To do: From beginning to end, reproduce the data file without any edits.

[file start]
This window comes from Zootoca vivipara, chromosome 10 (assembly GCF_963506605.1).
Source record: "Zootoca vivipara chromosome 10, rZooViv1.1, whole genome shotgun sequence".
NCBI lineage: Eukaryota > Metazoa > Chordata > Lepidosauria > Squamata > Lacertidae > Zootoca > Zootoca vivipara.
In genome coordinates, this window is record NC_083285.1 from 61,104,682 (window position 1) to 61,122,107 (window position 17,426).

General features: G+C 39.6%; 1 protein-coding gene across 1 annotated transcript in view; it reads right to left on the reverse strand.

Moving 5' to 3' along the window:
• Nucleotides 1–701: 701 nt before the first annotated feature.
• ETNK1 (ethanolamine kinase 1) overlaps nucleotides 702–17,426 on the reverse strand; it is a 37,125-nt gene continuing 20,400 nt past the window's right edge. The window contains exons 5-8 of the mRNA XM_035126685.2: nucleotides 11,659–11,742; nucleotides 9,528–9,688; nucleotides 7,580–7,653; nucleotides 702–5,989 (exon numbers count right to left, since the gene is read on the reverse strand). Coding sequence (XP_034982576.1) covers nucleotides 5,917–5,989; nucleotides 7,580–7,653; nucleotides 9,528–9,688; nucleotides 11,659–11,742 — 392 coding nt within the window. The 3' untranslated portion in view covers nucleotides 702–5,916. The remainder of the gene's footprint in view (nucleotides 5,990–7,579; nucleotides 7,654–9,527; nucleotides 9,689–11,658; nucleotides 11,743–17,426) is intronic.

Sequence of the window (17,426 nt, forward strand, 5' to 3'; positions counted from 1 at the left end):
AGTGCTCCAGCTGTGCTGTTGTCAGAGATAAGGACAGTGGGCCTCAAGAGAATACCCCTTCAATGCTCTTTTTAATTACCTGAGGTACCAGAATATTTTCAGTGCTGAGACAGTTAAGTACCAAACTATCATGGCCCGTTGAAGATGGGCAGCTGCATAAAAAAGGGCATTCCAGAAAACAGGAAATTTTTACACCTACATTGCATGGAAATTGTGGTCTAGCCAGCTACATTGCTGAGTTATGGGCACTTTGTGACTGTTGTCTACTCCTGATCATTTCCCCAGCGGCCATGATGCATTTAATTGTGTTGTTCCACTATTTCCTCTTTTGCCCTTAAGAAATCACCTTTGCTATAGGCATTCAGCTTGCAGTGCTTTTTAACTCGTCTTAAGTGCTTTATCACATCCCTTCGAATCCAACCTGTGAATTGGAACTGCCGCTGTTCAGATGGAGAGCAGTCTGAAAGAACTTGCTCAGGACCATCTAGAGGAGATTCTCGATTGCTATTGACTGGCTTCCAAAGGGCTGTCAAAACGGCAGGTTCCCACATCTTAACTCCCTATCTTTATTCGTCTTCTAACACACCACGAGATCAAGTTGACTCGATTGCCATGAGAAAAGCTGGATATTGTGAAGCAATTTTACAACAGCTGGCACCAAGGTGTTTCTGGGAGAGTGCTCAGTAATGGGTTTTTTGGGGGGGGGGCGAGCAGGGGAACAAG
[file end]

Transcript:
This window comes from Zootoca vivipara, chromosome 10 (assembly GCF_963506605.1).
Source record: "Zootoca vivipara chromosome 10, rZooViv1.1, whole genome shotgun sequence".
NCBI lineage: Eukaryota > Metazoa > Chordata > Lepidosauria > Squamata > Lacertidae > Zootoca > Zootoca vivipara.
In genome coordinates, this window is record NC_083285.1 from 61,104,682 (window position 1) to 61,122,107 (window position 17,426).

General features: G+C 39.6%; 1 protein-coding gene across 1 annotated transcript in view; it reads right to left on the reverse strand.

Moving 5' to 3' along the window:
• Nucleotides 1–701: 701 nt before the first annotated feature.
• ETNK1 (ethanolamine kinase 1) overlaps nucleotides 702–17,426 on the reverse strand; it is a 37,125-nt gene continuing 20,400 nt past the window's right edge. The window contains exons 5-8 of the mRNA XM_035126685.2: nucleotides 11,659–11,742; nucleotides 9,528–9,688; nucleotides 7,580–7,653; nucleotides 702–5,989 (exon numbers count right to left, since the gene is read on the reverse strand). Coding sequence (XP_034982576.1) covers nucleotides 5,917–5,989; nucleotides 7,580–7,653; nucleotides 9,528–9,688; nucleotides 11,659–11,742 — 392 coding nt within the window. The 3' untranslated portion in view covers nucleotides 702–5,916. The remainder of the gene's footprint in view (nucleotides 5,990–7,579; nucleotides 7,654–9,527; nucleotides 9,689–11,658; nucleotides 11,743–17,426) is intronic.

Sequence of the window (17,426 nt, forward strand, 5' to 3'; positions counted from 1 at the left end):
AGTGCTCCAGCTGTGCTGTTGTCAGAGATAAGGACAGTGGGCCTCAAGAGAATACCCCTTCAATGCTCTTTTTAATTACCTGAGGTACCAGAATATTTTCAGTGCTGAGACAGTTAAGTACCAAACTATCATGGCCCGTTGAAGATGGGCAGCTGCATAAAAAAGGGCATTCCAGAAAACAGGAAATTTTTACACCTACATTGCATGGAAATTGTGGTCTAGCCAGCTACATTGCTGAGTTATGGGCACTTTGTGACTGTTGTCTACTCCTGATCATTTCCCCAGCGGCCATGATGCATTTAATTGTGTTGTTCCACTATTTCCTCTTTTGCCCTTAAGAAATCACCTTTGCTATAGGCATTCAGCTTGCAGTGCTTTTTAACTCGTCTTAAGTGCTTTATCACATCCCTTCGAATCCAACCTGTGAATTGGAACTGCCGCTGTTCAGATGGAGAGCAGTCTGAAAGAACTTGCTCAGGACCATCTAGAGGAGATTCTCGATTGCTATTGACTGGCTTCCAAAGGGCTGTCAAAACGGCAGGTTCCCACATCTTAACTCCCTATCTTTATTCGTCTTCTAACACACCACGAGATCAAGTTGACTCGATTGCCATGAGAAAAGCTGGATATTGTGAAGCAATTTTACAACAGCTGGCACCAAGGTGTTTCTGGGAGAGTGCTCAGTAATGGGTTTTTTGGGGGGGGGGCGAGCAGGGGAACAAG